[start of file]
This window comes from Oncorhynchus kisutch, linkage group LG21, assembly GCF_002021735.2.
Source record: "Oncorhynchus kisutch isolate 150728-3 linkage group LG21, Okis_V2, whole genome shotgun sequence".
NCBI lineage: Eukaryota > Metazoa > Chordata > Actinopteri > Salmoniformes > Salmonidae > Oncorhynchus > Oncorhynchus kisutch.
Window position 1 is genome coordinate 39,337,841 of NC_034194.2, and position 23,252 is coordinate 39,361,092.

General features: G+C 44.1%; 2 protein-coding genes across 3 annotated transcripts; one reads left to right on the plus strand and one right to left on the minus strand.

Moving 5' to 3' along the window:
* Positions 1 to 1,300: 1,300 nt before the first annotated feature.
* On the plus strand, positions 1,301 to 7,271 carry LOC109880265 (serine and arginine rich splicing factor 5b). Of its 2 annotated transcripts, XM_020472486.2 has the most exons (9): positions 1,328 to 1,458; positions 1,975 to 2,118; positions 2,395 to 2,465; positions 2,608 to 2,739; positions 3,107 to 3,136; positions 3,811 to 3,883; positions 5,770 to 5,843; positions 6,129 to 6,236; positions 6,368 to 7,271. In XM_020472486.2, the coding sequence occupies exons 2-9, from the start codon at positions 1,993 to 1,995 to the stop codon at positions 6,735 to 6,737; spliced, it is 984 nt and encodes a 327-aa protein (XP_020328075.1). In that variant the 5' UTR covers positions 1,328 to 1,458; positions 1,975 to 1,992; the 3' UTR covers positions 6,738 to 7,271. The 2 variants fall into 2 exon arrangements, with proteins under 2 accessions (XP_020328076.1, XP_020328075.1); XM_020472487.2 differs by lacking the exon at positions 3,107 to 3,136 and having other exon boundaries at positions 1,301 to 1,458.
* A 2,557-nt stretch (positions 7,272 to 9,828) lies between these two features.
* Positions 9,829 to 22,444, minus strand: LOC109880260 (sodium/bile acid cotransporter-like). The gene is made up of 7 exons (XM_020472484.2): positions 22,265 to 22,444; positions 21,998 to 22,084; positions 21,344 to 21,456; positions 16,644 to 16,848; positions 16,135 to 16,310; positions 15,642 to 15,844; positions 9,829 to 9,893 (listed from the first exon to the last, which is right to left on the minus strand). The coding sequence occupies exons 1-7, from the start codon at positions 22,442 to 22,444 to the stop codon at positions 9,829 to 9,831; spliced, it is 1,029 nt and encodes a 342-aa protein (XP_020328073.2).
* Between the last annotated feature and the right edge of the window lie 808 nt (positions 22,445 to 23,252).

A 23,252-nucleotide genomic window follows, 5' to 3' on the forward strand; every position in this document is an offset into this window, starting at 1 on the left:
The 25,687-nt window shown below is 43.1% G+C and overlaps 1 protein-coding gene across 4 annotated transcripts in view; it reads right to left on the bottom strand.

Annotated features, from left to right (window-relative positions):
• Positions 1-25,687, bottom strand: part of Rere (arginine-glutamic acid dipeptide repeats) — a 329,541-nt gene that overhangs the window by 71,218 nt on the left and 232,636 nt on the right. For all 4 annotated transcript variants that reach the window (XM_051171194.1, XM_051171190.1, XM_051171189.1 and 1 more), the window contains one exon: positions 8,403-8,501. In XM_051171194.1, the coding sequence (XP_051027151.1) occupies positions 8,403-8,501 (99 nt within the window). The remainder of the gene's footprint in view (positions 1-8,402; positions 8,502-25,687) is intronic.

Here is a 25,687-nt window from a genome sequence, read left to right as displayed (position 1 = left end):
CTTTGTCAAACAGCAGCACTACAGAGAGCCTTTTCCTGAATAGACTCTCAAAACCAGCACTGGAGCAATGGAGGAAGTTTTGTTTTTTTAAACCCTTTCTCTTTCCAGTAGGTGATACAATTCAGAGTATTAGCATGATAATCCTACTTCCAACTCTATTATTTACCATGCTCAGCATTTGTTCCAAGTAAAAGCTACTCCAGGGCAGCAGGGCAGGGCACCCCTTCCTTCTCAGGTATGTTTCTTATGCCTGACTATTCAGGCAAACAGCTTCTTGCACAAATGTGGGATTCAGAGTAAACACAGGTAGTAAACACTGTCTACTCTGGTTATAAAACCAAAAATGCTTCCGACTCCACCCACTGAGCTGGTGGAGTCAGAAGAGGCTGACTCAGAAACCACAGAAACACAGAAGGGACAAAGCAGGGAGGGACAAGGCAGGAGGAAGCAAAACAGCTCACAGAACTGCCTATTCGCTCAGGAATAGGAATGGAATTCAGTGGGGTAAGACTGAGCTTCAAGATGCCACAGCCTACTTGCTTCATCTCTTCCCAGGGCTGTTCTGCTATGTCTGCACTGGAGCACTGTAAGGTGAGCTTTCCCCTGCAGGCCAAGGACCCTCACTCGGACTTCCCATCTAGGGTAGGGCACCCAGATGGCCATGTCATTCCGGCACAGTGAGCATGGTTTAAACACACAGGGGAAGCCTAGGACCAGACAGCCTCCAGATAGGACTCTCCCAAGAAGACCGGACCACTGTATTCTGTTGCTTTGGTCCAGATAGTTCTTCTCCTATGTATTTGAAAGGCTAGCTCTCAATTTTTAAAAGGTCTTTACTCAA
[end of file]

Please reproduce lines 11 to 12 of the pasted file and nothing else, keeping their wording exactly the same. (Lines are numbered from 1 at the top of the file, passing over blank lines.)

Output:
* Between the last annotated feature and the right edge of the window lie 808 nt (positions 22,445 to 23,252).

A 23,252-nucleotide genomic window follows, 5' to 3' on the forward strand; every position in this document is an offset into this window, starting at 1 on the left: